Who hasn’t had a tough decision to make?
Do you have a hard time making decisions?
My son has an interesting call to make about whether to go to Sochi with his friend or stay home and watch this year’s Olympic Games from Vancouver. The Globe & Mail’s article about the recent 2 suicide terrorist bombings over the past 3 weeks at the train station in the Russian City of Volgograd which reportedly killed at least 34 people, raises considerable fear about attending the Games this year. Gone, it seems are the days where The Olympic Games can guarantee safe passage with the Olympic Truce.
It brings us all back to a profound reminder to the very tragic events of Black September in 1972, when Palestinian terrorists kidnapped 11 athletes of the Israeli Olympic Team. They were shot while escaping Munich.
So here we are again at, guess what, another religious war. With a lifetime opportunity to go to the Sochi games, my son is now, along with many others who have bought plane tickets and planning a life time trip, facing the dilemma to decide whether to go and risk the ‘Black Widow’ Muslim women who are alleged to be plotting a suicide bombing. He can also stay home where it is safe and his mother can sleep peacefully knowing he won’t be another Olympic terrorist fatality!
Tough decision. It was my son who called me this morning to say take a look at today’s Globe & Mail:
How do you make those important decisions that can change your life? How do you make those small decisions that are just plain challenging? Do you follow your gut or is there a way of analyzing the data so you gain your best right answer? Research about business decision-making was collected and reported by the McKinsay Quarterly and Harvard Business review and they suggests there are five decision-making preferences (McKinsay & Co, 2013).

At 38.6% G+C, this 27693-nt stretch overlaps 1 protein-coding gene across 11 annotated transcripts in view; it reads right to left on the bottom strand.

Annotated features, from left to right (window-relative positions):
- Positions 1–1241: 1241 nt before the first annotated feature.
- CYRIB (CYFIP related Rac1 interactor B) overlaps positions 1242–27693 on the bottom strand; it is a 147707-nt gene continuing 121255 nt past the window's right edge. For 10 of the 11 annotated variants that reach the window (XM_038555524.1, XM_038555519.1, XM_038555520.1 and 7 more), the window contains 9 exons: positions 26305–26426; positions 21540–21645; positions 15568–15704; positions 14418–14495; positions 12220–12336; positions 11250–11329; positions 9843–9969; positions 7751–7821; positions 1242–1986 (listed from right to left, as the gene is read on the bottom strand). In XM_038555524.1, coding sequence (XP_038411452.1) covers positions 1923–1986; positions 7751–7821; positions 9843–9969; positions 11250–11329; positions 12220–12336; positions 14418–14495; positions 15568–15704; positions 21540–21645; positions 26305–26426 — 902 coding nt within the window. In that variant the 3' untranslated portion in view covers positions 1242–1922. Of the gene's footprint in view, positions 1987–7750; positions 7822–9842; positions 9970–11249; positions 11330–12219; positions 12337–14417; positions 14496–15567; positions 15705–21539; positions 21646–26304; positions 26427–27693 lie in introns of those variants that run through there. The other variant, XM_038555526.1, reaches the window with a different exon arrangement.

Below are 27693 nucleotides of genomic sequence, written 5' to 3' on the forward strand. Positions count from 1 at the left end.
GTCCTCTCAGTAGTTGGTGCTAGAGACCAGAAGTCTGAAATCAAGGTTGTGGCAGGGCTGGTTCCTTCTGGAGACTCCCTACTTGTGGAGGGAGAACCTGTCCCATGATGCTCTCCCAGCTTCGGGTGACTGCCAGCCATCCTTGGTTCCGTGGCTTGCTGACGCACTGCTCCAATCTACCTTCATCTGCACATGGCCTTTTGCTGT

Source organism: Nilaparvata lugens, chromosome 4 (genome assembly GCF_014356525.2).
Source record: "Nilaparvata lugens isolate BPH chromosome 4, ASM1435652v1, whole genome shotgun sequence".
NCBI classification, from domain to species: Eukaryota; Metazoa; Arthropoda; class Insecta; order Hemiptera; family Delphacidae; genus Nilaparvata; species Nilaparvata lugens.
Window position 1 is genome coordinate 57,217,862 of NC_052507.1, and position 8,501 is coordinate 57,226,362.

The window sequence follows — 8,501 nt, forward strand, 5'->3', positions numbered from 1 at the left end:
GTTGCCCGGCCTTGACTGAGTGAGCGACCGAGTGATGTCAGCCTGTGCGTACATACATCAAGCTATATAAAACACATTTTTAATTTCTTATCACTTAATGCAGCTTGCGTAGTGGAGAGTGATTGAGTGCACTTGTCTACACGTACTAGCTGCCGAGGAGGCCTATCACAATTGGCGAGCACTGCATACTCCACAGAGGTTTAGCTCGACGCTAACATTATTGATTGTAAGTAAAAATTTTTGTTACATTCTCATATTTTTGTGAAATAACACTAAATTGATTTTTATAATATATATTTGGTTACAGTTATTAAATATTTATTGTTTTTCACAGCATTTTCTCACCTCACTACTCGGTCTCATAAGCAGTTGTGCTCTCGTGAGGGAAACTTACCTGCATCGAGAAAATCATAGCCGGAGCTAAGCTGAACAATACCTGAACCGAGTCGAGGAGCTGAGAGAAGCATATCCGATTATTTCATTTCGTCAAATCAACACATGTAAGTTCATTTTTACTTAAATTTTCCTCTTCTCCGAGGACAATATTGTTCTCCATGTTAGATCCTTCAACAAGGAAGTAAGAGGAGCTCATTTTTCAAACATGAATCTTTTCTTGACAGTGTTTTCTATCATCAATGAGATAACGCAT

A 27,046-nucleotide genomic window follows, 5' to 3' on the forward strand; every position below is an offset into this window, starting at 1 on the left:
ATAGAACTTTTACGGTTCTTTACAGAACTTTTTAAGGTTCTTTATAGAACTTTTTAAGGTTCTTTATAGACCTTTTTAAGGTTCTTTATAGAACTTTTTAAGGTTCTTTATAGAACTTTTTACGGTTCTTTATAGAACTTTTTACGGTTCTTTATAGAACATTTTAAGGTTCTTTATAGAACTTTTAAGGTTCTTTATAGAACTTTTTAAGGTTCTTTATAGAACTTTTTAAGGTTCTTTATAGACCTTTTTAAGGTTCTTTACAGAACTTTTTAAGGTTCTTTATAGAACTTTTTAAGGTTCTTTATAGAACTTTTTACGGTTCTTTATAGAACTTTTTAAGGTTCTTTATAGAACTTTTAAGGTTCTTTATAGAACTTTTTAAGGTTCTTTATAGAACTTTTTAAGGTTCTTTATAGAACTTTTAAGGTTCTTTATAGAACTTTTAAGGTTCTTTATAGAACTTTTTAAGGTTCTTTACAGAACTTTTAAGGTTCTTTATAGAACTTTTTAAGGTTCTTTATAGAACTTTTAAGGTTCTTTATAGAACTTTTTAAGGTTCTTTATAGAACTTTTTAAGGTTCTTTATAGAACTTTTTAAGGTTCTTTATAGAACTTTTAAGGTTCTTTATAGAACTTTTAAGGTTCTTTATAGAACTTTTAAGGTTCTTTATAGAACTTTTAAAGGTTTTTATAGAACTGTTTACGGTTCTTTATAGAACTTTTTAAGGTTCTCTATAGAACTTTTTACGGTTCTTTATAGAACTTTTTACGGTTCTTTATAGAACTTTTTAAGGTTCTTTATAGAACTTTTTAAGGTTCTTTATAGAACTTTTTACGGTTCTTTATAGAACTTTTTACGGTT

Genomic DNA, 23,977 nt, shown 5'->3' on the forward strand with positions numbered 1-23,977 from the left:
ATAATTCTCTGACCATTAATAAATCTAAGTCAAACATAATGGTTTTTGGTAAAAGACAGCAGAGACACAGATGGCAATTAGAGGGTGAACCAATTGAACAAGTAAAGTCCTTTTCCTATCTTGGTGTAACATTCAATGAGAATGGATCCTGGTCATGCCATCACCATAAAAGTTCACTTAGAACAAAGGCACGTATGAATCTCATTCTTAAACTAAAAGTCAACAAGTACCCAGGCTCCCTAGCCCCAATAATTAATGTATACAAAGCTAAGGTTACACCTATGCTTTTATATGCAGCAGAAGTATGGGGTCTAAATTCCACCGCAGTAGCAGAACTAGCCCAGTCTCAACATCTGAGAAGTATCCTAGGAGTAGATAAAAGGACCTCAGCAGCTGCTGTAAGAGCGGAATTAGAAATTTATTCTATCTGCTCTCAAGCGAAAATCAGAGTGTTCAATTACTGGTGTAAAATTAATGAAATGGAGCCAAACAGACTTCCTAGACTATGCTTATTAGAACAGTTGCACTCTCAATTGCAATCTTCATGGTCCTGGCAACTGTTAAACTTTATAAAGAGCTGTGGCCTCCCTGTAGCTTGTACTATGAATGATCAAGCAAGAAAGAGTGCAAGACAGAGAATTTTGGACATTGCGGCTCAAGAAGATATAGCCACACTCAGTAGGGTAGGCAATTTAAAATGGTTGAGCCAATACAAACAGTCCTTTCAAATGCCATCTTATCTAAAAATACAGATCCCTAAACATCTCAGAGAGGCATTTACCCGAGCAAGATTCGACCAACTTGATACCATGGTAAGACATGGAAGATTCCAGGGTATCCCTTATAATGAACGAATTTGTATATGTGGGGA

Are you a Visionary who naturally champions people through change with out fear? If so, do you find you are quick to make decisions and may rush in the wrong direction? Are you a Guardian who models fairness, but may be blind to the need for change? Are you a Motivator who is a leader of change with a strong ability to bring people together, the storyteller, but who may not pay attention to facts? Are you Flexible, the one who is comfortable with uncertainty, open minded to change, a collaborator, and who can get stuck in too much analysis? Or are you a Catalyst, the champion of decision makers who has a middle-of-the road decision style? See more in the McKinsay report on Early Stage Research on Decision-Making Styles.
If you are working through a tough decision today, you might consider all these styles. Collect as much information as you can. If it is a dilemma that really matters, it may also wise to sleep on it. Give yourself some time to gain as much perspective and right/left brain engagement as possible. If you are worried about the potential risks, you might look at the base rates of early examples.
You may have anxiety from time to time about decisions you are making about your career, your relationship, your home, your exercise routine, or your friendships. If so, an effective decision making tree I often use with clients is to suggest they write out the pros and cons of the decision with five or ten reasons that promote their yes or no. If you are doing this, make sure you think of the pros and cons in equal distribution for and against your decision.
When you have written your two lists, give each reason a number between one and ten. Ten would mean you feel very strongly about the point. One would mean that it’s not important to you. When you are done, add up your lists. Whichever list has the greater score will be your best decision.
Admittedly it can be really difficult to make those very tough decisions – to Sochi or not to Sochi. My son has decided, he’s going. If the above scale doesn’t do the trick for you, you can always try calling your Mother!